By Erin Sherbert
By Rachel Swan
By Erin Sherbert
By Erin Sherbert
By Erin Sherbert
By Albert Samaha
By Erin Sherbert
By Erin Sherbert
Larson volunteers to take me on a walking tour of downtown. King City's wide streets were originally laid out by the Spreckels sugar company, and its denizens raised sugar beets. Italians and Swiss Italians subsequently transformed the region into a dairy center. Now, however, some 86 percent of the residents are Hispanic, and most folks are growing salad vegetables.
You can learn a lot on a walking tour. Larson touts the municipal golf course he hasn't visited because he doesn't golf, and we pass the bars he's never set foot in because he doesn't drink. His passion, it soon becomes apparent, is amateur dramatics. He's a member of the Stage Hands, a local community theater group, and recently played the captain's messenger in Mister Roberts. His character, at one point, drunkenly attempts to smuggle a goat aboard the U.S.S. Reluctant. In an agricultural town like King City, it was no problem casting a goat thespian for the role.
This is more of King City than most folks will ever see. From the highway, all that's easily visible is the hulking water tower and "what used to be the garlic processing plant," Powers says. When asked what that sprawling complex does now, he smiles sheepishly. "We're trying to figure that out." At the end of the month, that won't be Larson's concern. The city's finance department is being outsourced, as there aren't the finances to sustain it. He has no job prospects lined up. "But it's okay," he says. "I'll find a new job." It's a mantra many in King City have been forced to adopt.
Asked what locals do when they're not working, a King City security guard pauses before stating, "At 4 p.m., it's gonna get hella windy." Huh. But at the very stroke of four, huge gusts of wind rattle the bus shelter. I am on the cusp of the most critical — and precarious — leg of the journey. A trip from San Francisco to Los Angeles on public transit became feasible only in December, when the Army financed bus lines from King City to Fort Hunter Liggett and from the base to Paso Robles. These lines run just twice a day — in the early morning and late afternoon. Only eight minutes separate the scheduled arrival of the bus in Paso Robles and the departure of the last bus out of town. Even a minor delay would blow up the itinerary — and, not insignificantly, leave me stranded in Paso Robles overnight.
The No. 82 Fort Hunter Liggett Express pulls away from the dialysis center at 4:15 p.m. — it was still hella windy — with your humble narrator as its sole passenger. We head through jaw-droppingly beautiful country — massive vineyards; rolling hills; gnarled, moss-draped oaks growing out of gullies. The sky is remarkably blue and the clouds are every bit as magnificent as those in any Albert Bierstadt painting.
Driver Jerome Garza used to teach junior college California history in the early 1970s. He picks up where he left off for my benefit, lecturing his solitary passenger on the local flora and fauna, the histories of the adobe buildings alongside the road, and the ghost towns dotting the region.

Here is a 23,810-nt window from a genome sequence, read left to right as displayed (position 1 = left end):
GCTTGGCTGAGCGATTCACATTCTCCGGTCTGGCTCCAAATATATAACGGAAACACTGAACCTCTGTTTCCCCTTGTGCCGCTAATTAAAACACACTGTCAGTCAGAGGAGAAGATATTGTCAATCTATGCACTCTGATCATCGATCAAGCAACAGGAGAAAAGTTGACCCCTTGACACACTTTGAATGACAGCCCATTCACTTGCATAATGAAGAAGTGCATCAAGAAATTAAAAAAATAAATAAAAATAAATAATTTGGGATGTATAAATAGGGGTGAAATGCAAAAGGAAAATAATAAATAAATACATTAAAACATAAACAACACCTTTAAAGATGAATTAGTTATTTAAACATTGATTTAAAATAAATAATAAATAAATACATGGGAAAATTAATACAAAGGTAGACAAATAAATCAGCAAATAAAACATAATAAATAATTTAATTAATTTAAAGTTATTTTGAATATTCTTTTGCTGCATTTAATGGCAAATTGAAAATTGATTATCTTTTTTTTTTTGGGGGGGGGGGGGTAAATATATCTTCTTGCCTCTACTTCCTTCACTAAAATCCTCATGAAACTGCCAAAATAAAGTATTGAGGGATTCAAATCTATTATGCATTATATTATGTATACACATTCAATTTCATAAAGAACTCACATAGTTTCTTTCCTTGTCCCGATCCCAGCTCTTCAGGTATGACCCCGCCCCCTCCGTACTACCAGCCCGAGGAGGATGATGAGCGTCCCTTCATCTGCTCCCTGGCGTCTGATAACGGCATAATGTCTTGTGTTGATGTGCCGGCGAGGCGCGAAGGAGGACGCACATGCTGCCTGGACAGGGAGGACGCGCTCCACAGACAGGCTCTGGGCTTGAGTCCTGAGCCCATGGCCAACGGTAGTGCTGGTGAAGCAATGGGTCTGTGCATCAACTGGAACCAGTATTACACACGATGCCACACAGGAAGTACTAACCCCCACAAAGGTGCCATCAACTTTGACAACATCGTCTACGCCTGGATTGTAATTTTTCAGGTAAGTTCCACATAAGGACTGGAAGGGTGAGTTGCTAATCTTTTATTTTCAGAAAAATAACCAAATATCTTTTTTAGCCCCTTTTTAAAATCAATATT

He wishes me luck as I'm dropped next to a rusting M-551A1 tank near the mouth of the military base carved out of Hearst's former land. Gargantuan camouflaged trucks driven by shirtless soldiers in helmets rumble past, down a seemingly endless road toward the fort's main drag, five miles off. It's 4:50 p.m., and the No. 83 Paso Robles Express is due in 20 minutes. It's the one bus that just can't be late.
Of course it's late.
A sense of resignation familiar to any lifelong Giants fan grows as the minutes agonizingly tick by. At last a blue and white bus emerges from the horizon, rolls through the base's archway, and grinds to a halt. It is 15 minutes past due. The machine spits back the Monterey-Salinas Transit all-day pass I bought in San Jose, so I ask whether two bucks will suffice. "Sounds good to me," says the young, bespectacled driver. I take an instant liking to this man.
He roars down country roads, past whole valleys of mobile homes, and through infinite vineyards. But he cannot alter time and space, and it soon becomes apparent that we will not make the transfer on time. A single soldier disembarks at the barren downtown of San Miguel at 6:05 p.m. — meaning we have 15 minutes to drive some 11 miles, making multiple in-city stops. Desperate, I lean forward and inform the driver that I need to make that last bus or I'll be marooned in the depot overnight. Is there anything he can do? Amazingly, there is.
Fortune smiles upon me. This was no ordinary driver, but a supervisor filling in for a shift. So when he orders the final No. 9 San Luis Obispo bus of the day to wait, they listen to him. He can authorize a delay of only five minutes, until 6:25. That gives us seven more minutes. The bus heads over a bridge and along a hillside — five minutes to go. We coast to a stop at a mall. Most of the passengers disembark. Slowly. One leaves his iPhone. Three minutes to go. We pull into traffic. Red light. Another red light. Ninety seconds to go. A long overpass. A gentle right. And — mahalo! — a right into the Paso Robles Transit Center. It is 6:24 p.m.